Back to the drawing board
After my CAD designer clearly drew his red line,
I went back to my draughting table and reworked my plans, calculating and measuring to scale in order to get back into his good graces—and develop a more outstanding design.
What I had given my CAD designer was what world-class Canadian designer and goldsmith Shelly Purdy calls an inspirational drawing,” also known as a counter sketch. This is a crucial part of design, and one that comes naturally to jewellery designers. Purdy describes the process as thinking with her pencil, as her sketches flow automatically from her head to her hand.
Rémy Rotenier, a celebrated French jewellery designer now residing in New Mexico, is internationally acclaimed for his stunning lifelike illustrations and gouache renderings. He describes the drawing process as a personal organic relationship with design, where nothing separates you from your pencil and where the designs want to come to life because they want to exist.
As Rotenier describes it, “Like a little voice in the dark, they call out: ‘draw me.’”
Technically, you need a blueprint
The free-flowing exploratory drawings Purdy discusses are very helpful to your CAD designer, but they are not enough. They are probably not enough for you either if you are doing your own fabrication. You need to develop a technical drawing—a blueprint, as it were.
“The inspirational sketch needs defining,” explains Purdy. “That is when I tap into my architectural-draughting background to create my working drawings with technical details. Yes, it takes time, but also saves time in the end.”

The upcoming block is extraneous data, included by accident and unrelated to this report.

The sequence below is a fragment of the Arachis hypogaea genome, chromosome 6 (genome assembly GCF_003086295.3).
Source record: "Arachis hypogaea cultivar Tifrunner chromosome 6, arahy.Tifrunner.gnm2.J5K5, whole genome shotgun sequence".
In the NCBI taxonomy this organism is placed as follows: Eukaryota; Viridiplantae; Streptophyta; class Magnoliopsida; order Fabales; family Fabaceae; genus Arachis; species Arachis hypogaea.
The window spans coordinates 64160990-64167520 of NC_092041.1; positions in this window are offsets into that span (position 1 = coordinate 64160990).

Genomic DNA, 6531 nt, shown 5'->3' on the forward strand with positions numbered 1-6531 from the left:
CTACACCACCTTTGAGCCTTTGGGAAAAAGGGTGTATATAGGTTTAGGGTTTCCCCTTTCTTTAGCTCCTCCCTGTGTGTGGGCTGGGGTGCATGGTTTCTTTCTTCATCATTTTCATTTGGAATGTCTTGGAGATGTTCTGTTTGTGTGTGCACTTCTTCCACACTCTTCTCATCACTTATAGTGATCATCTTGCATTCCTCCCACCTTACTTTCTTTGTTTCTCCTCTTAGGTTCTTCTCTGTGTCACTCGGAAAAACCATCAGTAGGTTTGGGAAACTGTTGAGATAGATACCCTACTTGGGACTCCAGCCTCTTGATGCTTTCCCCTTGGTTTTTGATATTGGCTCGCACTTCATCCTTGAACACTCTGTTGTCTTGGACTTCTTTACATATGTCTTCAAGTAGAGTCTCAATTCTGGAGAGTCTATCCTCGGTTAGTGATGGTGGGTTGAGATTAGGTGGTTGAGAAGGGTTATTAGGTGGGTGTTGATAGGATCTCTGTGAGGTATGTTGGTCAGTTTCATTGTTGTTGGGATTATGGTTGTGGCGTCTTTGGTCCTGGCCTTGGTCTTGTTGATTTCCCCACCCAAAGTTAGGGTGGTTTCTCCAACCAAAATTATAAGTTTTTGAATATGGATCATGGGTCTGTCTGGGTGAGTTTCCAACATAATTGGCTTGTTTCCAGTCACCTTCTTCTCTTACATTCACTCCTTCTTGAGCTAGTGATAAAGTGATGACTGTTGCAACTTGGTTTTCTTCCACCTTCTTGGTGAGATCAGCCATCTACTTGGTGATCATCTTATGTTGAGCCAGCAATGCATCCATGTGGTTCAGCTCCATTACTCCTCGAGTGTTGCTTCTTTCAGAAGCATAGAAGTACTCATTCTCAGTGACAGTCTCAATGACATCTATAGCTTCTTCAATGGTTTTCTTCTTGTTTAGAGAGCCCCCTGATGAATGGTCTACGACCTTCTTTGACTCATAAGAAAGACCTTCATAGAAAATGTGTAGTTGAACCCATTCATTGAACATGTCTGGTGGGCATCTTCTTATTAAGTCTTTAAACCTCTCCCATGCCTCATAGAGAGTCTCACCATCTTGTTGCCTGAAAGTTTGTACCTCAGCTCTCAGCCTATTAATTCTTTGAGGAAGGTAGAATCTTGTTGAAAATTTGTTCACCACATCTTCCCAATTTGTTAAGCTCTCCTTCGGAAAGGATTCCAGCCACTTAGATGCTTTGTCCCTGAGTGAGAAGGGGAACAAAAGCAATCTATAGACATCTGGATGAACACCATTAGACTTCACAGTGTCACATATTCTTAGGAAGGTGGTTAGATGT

Being a goldsmith, Purdy also leverages her extensive knowledge of jewellery fabrication at the technical drawing stage to make key decisions based on tolerances such as wall thicknesses, prong height, and so on.
Ahluwalia, who is also a professor teaching in universities and design schools around the globe, underscores the need for detailed drawings.
She says, “After concept exploration, technical drawing is a great way to precisely detail out your design from all angles. To my jewellery students, I always say that each millimetre should be well considered. After all, you are dealing with diamonds, gemstones, and precious metals.”
Robert Ackermann, a California-based, award-winning Swiss goldsmith, lecturer, and founder of Les Ateliers online jewellery design learning centre, also emphasizes the importance of understanding mechanical tolerances, using pavé as an example.
“You can’t just draw tiny circles and say, ‘There, that’s pavé.’ You have to understand how the hard stones and malleable metal work together,” he says. “You have to lay out your work proportionately so you know if it can, indeed, be fabricated as you envision.”